Seve's image belongs on Euro Tour logo
It shouldn’t be a question of if the European Tour will change its logo to incorporate Seve Ballesteros’ image, but when.
What would it look like?
Golfweek designed a few possible European Tour logos that feature Seve Ballesteros.
A campaign is growing in Europe to commemorate Ballesteros’ memory by including his figure on all of the European Tour’s corporate material. Colin Montgomerie and Nick Faldo are among the star names backing the campaign.
The flat-capped figure of Harry Vardon currently adorns the European Tour logo. Vardon, six-time winner of the Open Championship, was added to the Euro Tour logo two years ago when the tour launched the Race to Dubai.
The Harry Vardon Trophy is awarded annually to the winner of the European Tour’s Order of Merit, so there was some logic to Vardon’s inclusion on the logo.
Logical, perhaps, but contemporary? No. There were eyebrows raised when the logo was unveiled. No one can argue with Vardon’s status in the game, but an old-fashioned Englishman in tweed jacket and flat cap doesn’t exactly fit the cosmopolitan nature of today's European Tour.
For the record, I panned the logo at the time as old-fashioned and said the European Tour would have been better off using an image of Ballesteros celebrating after winning the 1984 Open Championship at St. Andrews on its logo.
Seems I’m not alone.
“When you talk about the European Tour, you talk about Seve, and I think it’s only right he should appear on our logo,” Colin Montgomerie said.
Nick Faldo is another who thinks Ballesteros should replace Vardon. “From day one, I said to George (European Tour chief executive George O'Grady), ‘Come on – we are not 110-year-old golfers,’” Faldo said. “There will never be another Seve. He had everything – the good looks, the charisma, the smile, the walk and the swash-buckling golf game.”
Scotland’s Andrew Coltart says it’s only right to pay permanent tribute to the man called “the father of European golf.”
“The Vardon Trophy goes to the winner of the Order of Merit, and we can still have that,” Coltart said. “But I would support Seve on the logo. Vardon was a great player, but he was the star of the early 20th century. Seve represents the modern game. If not for Seve, we would not be playing for the prize money we are now.”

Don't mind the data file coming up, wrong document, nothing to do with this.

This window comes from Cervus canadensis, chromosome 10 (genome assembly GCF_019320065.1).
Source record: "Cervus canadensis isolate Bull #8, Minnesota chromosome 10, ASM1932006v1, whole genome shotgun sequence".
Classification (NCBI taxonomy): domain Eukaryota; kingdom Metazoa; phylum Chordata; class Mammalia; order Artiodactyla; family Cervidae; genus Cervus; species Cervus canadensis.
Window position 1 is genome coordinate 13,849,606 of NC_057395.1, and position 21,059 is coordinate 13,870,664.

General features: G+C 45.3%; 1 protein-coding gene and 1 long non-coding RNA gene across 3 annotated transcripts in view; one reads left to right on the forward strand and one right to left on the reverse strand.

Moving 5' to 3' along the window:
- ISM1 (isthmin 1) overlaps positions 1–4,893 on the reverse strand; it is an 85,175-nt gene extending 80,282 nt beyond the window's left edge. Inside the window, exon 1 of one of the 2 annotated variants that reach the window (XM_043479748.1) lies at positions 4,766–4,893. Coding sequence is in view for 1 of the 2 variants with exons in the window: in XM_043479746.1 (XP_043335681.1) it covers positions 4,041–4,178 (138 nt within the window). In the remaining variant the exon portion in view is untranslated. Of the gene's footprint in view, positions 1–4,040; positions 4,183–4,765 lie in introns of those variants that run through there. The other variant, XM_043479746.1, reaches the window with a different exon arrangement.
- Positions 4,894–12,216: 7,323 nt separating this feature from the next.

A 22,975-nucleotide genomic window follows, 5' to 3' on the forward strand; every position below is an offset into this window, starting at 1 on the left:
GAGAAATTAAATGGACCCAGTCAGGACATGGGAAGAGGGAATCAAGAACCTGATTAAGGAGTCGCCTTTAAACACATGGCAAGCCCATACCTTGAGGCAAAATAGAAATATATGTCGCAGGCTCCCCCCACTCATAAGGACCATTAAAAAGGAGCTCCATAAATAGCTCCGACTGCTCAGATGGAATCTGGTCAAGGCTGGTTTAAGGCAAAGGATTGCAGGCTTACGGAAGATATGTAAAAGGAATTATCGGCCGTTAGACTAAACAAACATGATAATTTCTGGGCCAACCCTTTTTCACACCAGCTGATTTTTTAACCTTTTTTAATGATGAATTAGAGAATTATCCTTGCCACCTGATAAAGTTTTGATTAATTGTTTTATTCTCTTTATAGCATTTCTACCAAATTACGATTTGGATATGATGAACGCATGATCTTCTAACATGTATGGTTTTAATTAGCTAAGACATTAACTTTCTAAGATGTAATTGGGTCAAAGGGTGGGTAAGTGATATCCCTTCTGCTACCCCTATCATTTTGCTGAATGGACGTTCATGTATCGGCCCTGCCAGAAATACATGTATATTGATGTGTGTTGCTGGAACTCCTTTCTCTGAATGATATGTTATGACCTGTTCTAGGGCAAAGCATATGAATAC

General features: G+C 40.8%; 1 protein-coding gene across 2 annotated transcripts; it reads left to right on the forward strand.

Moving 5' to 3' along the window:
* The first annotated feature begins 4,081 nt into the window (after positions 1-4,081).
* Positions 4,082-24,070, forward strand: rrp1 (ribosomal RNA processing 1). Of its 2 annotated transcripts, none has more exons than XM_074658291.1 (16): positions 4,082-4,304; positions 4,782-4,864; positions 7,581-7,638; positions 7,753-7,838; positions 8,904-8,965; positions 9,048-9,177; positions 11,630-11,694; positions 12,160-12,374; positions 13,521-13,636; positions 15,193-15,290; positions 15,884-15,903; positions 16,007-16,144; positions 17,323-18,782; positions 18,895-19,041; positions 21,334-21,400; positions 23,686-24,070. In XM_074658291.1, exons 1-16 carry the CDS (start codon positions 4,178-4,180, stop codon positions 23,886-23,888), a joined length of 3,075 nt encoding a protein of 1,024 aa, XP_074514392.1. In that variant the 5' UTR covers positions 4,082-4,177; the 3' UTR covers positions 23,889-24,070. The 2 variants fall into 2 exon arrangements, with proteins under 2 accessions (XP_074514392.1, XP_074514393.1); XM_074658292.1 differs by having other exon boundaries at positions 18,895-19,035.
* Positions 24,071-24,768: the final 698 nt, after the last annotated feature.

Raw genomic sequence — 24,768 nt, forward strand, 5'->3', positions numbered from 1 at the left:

Ballesteros is commemorated with a tournament named after him, the Seve Trophy. However, as Coltart points out, that isn’t necessarily guaranteed to last.
“Sponsors come and go on tour, and who knows what will happen to the Seve Trophy. Putting him on the logo would be a more lasting memorial.”
Robert Lee, who sits on the European Tour’s board of directors, also thinks there should be some permanent honor for the man who inspired him and a legion of other Europeans to take up the game.
“There definitely should be some permanent tribute,” Lee said.
The Vardon logo was unveiled to coincide with the Euro Tour’s Race to Dubai. That race is on its last leg, and ends this year when Dubai ceases to sponsor the season ending Dubai World Championship. As a result, I don’t see the tour changing the logo this year, but there is nothing to stop the tour from changing it in time for next year.
The European Tour wouldn’t be where it is today if not for Ballesteros. As Coltart said, Euro Tour players are earning fortunes from inflated purses for which Ballesteros is responsible. His charisma and his exciting style of play helped attract sponsors to the game and took golf to the European masses. Today’s multimillion-dollar, global Euro Tour is the result.
That’s why Seve’s image should be part of the Euro Tour’s corporate identity. Not if, but when. And soon.